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4 // Master thesis

Prof. Elisa Cattaneo Collaborators _ Bianca Oggiano 2014-2015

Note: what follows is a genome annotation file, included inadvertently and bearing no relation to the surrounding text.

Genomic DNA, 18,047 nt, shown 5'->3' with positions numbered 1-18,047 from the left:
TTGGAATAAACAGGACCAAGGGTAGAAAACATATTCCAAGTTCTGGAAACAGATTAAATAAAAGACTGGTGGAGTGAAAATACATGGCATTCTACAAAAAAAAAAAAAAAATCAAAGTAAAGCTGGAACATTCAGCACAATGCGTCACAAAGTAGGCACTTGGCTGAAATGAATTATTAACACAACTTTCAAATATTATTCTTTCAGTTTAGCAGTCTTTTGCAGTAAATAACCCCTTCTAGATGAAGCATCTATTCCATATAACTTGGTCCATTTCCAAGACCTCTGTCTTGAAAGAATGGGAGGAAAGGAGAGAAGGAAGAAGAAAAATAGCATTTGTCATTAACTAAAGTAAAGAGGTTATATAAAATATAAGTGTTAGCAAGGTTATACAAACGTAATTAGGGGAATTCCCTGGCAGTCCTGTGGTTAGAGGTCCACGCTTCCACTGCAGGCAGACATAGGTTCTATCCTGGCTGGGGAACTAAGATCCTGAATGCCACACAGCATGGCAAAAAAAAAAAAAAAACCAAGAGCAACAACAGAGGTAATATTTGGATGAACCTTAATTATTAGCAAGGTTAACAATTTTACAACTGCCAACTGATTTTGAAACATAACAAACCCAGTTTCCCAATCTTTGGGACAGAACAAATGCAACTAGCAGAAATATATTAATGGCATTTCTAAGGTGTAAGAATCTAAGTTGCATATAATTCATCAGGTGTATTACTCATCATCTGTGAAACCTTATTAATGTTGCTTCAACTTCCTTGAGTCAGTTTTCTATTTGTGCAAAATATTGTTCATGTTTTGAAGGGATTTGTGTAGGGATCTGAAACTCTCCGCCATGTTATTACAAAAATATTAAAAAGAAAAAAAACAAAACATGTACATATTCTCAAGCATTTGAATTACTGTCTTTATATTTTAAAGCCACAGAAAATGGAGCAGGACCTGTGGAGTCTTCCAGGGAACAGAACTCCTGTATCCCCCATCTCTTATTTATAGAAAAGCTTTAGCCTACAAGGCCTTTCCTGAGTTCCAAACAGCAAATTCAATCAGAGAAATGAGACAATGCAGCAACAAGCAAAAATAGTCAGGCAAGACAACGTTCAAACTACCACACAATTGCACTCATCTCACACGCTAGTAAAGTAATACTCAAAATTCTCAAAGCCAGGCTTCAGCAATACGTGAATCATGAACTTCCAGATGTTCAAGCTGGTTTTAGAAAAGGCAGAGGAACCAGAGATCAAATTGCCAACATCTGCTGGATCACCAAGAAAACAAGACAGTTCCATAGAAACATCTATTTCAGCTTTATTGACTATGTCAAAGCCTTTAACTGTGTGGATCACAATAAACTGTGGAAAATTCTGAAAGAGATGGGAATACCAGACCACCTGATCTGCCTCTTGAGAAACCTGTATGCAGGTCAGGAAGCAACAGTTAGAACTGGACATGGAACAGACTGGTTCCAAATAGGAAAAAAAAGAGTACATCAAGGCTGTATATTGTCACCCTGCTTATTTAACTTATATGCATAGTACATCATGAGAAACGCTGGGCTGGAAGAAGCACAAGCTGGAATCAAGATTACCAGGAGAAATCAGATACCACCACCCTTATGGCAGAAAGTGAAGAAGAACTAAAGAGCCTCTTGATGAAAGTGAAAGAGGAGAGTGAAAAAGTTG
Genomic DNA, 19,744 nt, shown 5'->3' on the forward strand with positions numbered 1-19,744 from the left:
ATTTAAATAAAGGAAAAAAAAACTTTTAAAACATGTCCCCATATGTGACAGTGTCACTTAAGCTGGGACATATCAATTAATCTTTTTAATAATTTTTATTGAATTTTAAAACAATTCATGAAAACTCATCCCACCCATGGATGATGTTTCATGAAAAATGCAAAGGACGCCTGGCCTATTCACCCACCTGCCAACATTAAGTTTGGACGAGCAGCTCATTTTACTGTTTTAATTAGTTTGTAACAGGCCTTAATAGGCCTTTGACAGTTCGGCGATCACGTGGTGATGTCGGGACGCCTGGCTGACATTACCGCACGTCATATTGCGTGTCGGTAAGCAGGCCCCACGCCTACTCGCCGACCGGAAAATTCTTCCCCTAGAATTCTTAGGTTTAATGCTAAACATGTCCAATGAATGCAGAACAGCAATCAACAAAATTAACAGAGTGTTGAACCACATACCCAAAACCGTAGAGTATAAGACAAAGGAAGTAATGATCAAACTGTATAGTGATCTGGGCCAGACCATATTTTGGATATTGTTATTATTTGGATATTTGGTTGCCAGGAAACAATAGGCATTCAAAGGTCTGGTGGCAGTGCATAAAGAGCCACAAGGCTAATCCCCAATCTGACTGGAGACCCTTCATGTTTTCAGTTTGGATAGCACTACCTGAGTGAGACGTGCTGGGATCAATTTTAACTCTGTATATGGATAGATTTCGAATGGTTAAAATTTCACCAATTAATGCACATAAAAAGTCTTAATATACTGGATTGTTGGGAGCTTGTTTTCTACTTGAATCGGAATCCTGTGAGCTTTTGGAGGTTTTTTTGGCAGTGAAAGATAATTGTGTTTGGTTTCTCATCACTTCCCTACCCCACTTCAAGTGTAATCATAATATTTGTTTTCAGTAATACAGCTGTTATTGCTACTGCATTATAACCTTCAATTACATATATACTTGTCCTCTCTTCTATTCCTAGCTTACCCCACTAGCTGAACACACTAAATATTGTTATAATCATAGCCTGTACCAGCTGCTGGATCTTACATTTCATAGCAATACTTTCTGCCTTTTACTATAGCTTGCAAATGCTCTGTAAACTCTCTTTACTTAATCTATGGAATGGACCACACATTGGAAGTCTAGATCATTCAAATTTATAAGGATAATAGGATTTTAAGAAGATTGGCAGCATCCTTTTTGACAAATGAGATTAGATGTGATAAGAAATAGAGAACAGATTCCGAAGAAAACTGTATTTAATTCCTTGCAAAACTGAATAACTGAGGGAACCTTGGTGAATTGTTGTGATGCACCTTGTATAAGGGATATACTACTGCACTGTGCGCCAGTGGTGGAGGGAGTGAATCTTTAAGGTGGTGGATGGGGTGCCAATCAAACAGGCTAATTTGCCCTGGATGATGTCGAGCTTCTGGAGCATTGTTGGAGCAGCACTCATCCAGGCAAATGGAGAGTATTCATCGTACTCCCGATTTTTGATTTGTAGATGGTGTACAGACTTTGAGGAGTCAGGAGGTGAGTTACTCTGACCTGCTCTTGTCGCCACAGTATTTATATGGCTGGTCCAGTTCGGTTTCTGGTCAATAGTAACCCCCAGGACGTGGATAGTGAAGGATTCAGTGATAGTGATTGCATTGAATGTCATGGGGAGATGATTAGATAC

T h e R i g h t T o O p a c i t y Due to the recent political and historical events, which drove a considerable amount of people to immigrate mostly from Syria and Afghanistan in the attempt to reach Europe, Turkey has became a fundamental fulcrum of junction between West and Middle-East. Istanbul, one of the biggest cities of Turkey, and Izmir, can be considered the most important hubs for all those refugees, seeking to obtain protection in Westernised countries. It’s in these two cities that illegal organisations and smugglers cooperate to manage the human traffic from Turkey to Greece, organising dangerous trips by boat or car, where many people have already lost their lives.The lapse of time between the arrival in Istanbul and the journey to Greece, can last few days as much as many years, due to many variables, which include money, international statutes, and the fact that Turkey doesn’t recognise the political and social status of asylum seeker. As a result of the law just mentioned above, many people frequently find themseves “trapped” in a sort of limbo, forced to stay in a city where they are invisible. They don’t see recognised any rights, they have no identity, no possibility to get a citizenship or to look for a job. They live hiding themselves, waiting until they get the chance to pay for the trip or they have to go back to the country they escaped from. Architecture, conceived as a multidisciplinary subject of matter, gave us the tools to analyse the city as perceived by Afghani refugees, under a social, urban and cultural point of view, and to inspect the interactions between the three of them. The deprivation of basic citizenship rights’, deeply impacts the activities and the spaces that can be benefitted from Afghani immigrants, consequently influencing the way the community interact and organises itself in the urban fabric. At a later stage, we will proceed systematising them in a defined number of maps that will show the affiliation between the different areas characterising the urban fabric and the social dynamics of the “invisible community”. Mapping, as an act of graphically materialising a space that is fictitious, will become a tool to highlight alternative social and economical developments that we usually don’t consider, just because they are activated by individuals that are not accepted by the government. The act itself of documenting this phenomena implies the actual recognition of a group of people which is forced to hide, and to fight everyday in the pursuit of a normal temporary life in Istanbul.